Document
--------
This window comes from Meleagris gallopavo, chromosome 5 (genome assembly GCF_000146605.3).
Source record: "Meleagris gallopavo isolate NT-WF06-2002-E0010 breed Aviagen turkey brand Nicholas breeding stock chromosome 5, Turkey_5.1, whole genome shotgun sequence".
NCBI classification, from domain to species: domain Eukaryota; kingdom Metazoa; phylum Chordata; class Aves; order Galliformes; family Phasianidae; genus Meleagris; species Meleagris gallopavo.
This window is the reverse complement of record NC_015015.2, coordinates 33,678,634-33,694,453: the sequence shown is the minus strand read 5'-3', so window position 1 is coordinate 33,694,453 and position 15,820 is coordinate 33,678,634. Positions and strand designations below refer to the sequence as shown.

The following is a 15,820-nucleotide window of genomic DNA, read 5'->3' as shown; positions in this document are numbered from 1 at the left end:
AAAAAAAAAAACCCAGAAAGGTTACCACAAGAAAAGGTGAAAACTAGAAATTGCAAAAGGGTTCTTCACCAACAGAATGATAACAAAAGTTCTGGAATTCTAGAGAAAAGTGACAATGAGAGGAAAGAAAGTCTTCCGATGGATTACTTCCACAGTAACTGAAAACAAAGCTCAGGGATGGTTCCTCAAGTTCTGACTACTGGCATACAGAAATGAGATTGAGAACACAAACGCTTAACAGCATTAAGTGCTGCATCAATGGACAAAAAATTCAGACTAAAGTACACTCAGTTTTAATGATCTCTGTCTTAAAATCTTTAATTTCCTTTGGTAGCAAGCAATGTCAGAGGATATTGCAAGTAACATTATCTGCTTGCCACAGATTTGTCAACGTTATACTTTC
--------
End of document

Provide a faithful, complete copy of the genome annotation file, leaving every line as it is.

This window comes from Meleagris gallopavo, chromosome 5 (genome assembly GCF_000146605.3).
Source record: "Meleagris gallopavo isolate NT-WF06-2002-E0010 breed Aviagen turkey brand Nicholas breeding stock chromosome 5, Turkey_5.1, whole genome shotgun sequence".
NCBI classification, from domain to species: domain Eukaryota; kingdom Metazoa; phylum Chordata; class Aves; order Galliformes; family Phasianidae; genus Meleagris; species Meleagris gallopavo.
This window is the reverse complement of record NC_015015.2, coordinates 33,678,634-33,694,453: the sequence shown is the minus strand read 5'-3', so window position 1 is coordinate 33,694,453 and position 15,820 is coordinate 33,678,634. Positions and strand designations below refer to the sequence as shown.

The following is a 15,820-nucleotide window of genomic DNA, read 5'->3' as shown; positions in this document are numbered from 1 at the left end:
AAAAAAAAAAACCCAGAAAGGTTACCACAAGAAAAGGTGAAAACTAGAAATTGCAAAAGGGTTCTTCACCAACAGAATGATAACAAAAGTTCTGGAATTCTAGAGAAAAGTGACAATGAGAGGAAAGAAAGTCTTCCGATGGATTACTTCCACAGTAACTGAAAACAAAGCTCAGGGATGGTTCCTCAAGTTCTGACTACTGGCATACAGAAATGAGATTGAGAACACAAACGCTTAACAGCATTAAGTGCTGCATCAATGGACAAAAAATTCAGACTAAAGTACACTCAGTTTTAATGATCTCTGTCTTAAAATCTTTAATTTCCTTTGGTAGCAAGCAATGTCAGAGGATATTGCAAGTAACATTATCTGCTTGCCACAGATTTGTCAACGTTATACTTTC